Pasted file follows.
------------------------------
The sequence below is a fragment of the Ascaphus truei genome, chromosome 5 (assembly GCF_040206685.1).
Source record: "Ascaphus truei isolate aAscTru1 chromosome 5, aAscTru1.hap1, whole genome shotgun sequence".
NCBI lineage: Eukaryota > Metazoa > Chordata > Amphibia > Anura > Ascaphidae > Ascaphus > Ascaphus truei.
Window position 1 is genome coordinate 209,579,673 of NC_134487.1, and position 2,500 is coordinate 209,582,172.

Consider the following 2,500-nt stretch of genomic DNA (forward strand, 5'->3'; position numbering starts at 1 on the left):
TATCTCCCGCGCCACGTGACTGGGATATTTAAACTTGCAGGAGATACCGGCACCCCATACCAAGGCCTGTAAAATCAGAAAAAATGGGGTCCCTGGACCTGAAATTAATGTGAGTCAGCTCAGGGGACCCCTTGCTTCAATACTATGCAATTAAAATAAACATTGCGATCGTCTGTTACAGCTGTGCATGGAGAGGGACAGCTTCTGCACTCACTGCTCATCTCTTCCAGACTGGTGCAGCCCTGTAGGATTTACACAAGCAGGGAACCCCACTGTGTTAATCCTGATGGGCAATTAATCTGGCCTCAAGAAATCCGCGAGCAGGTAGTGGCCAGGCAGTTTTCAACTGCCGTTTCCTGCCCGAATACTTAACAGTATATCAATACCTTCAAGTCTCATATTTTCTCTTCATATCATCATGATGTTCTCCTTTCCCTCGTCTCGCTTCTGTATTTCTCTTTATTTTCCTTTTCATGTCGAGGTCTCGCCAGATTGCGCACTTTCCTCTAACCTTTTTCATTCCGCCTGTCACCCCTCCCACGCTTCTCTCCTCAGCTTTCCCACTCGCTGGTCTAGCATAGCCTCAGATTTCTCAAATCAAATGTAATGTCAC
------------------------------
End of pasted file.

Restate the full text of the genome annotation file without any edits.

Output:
The sequence below is a fragment of the Ascaphus truei genome, chromosome 5 (assembly GCF_040206685.1).
Source record: "Ascaphus truei isolate aAscTru1 chromosome 5, aAscTru1.hap1, whole genome shotgun sequence".
NCBI lineage: Eukaryota > Metazoa > Chordata > Amphibia > Anura > Ascaphidae > Ascaphus > Ascaphus truei.
Window position 1 is genome coordinate 209,579,673 of NC_134487.1, and position 2,500 is coordinate 209,582,172.

Consider the following 2,500-nt stretch of genomic DNA (forward strand, 5'->3'; position numbering starts at 1 on the left):
TATCTCCCGCGCCACGTGACTGGGATATTTAAACTTGCAGGAGATACCGGCACCCCATACCAAGGCCTGTAAAATCAGAAAAAATGGGGTCCCTGGACCTGAAATTAATGTGAGTCAGCTCAGGGGACCCCTTGCTTCAATACTATGCAATTAAAATAAACATTGCGATCGTCTGTTACAGCTGTGCATGGAGAGGGACAGCTTCTGCACTCACTGCTCATCTCTTCCAGACTGGTGCAGCCCTGTAGGATTTACACAAGCAGGGAACCCCACTGTGTTAATCCTGATGGGCAATTAATCTGGCCTCAAGAAATCCGCGAGCAGGTAGTGGCCAGGCAGTTTTCAACTGCCGTTTCCTGCCCGAATACTTAACAGTATATCAATACCTTCAAGTCTCATATTTTCTCTTCATATCATCATGATGTTCTCCTTTCCCTCGTCTCGCTTCTGTATTTCTCTTTATTTTCCTTTTCATGTCGAGGTCTCGCCAGATTGCGCACTTTCCTCTAACCTTTTTCATTCCGCCTGTCACCCCTCCCACGCTTCTCTCCTCAGCTTTCCCACTCGCTGGTCTAGCATAGCCTCAGATTTCTCAAATCAAATGTAATGTCAC